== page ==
In the wake of the civil war in Syria, over a thousand Syrian-Armenians arrived to Montreal, Quebec as refugees privately sponsored by Hay Doun, a non-for profit founded by volunteers from the local Armenian community. As the latest wave of arrivals weaved into the tapestry of Montreal’s long-established Armenian community, religious and cultural organizations as well as two Armenian schools mobilized their efforts to answer the needs of Syrian-Armenian newcomers. In this talk, anthropologist Gabriella Djerrahian provides an overview of the sponsorship program and explores some of the challenges concerning the arrival, settlement and integration of Syrian-Armenians to the city. Unlike immigrants who choose to live in other Canadian provinces where English is the main language, integration to Quebec requires learning French and becoming familiar with its history and political struggles. By tracing the intercultural, social and relational premise of a French learning program devised for these refugees, Djerrahian explores how Syrian-Armenians are making their way in Québécois society and the local Armenian community we well.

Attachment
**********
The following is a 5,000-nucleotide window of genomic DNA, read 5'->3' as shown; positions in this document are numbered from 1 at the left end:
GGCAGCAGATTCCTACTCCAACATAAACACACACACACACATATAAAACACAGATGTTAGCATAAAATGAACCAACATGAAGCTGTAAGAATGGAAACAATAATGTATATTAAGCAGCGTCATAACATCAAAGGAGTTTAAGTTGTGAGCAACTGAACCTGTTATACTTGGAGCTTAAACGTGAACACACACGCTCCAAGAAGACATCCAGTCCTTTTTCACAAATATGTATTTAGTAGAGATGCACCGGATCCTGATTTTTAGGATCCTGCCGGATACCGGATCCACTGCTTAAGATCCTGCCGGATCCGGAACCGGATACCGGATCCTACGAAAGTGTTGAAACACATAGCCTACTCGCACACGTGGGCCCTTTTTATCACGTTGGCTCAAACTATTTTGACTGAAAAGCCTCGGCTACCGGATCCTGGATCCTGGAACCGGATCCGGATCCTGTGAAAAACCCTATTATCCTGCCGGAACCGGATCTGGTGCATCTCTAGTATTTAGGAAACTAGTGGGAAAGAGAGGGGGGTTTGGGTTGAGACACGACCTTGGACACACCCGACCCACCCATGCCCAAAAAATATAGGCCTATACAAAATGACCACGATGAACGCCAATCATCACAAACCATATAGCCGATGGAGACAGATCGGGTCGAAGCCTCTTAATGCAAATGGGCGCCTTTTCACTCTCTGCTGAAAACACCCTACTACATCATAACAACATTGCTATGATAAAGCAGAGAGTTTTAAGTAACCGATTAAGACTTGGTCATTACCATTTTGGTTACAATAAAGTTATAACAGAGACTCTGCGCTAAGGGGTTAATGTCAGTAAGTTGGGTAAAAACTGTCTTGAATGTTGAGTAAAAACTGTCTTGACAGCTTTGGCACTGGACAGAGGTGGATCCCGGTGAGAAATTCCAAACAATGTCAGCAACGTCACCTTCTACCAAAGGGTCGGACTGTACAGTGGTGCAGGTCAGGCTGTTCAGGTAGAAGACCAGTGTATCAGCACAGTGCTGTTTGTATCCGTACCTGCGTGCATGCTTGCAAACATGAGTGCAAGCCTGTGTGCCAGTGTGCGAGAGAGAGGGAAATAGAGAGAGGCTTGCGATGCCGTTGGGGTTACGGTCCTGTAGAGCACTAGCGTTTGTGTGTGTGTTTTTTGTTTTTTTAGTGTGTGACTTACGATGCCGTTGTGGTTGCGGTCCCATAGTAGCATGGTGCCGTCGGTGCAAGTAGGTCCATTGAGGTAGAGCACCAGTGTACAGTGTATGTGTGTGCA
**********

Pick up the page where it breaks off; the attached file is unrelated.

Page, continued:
Cost : Free and open to the public
Sponsors: Center for Near Eastern Studies; The Promise Institute for Human Rights; The Richard G. Hovannisian Chair in Modern Armenian History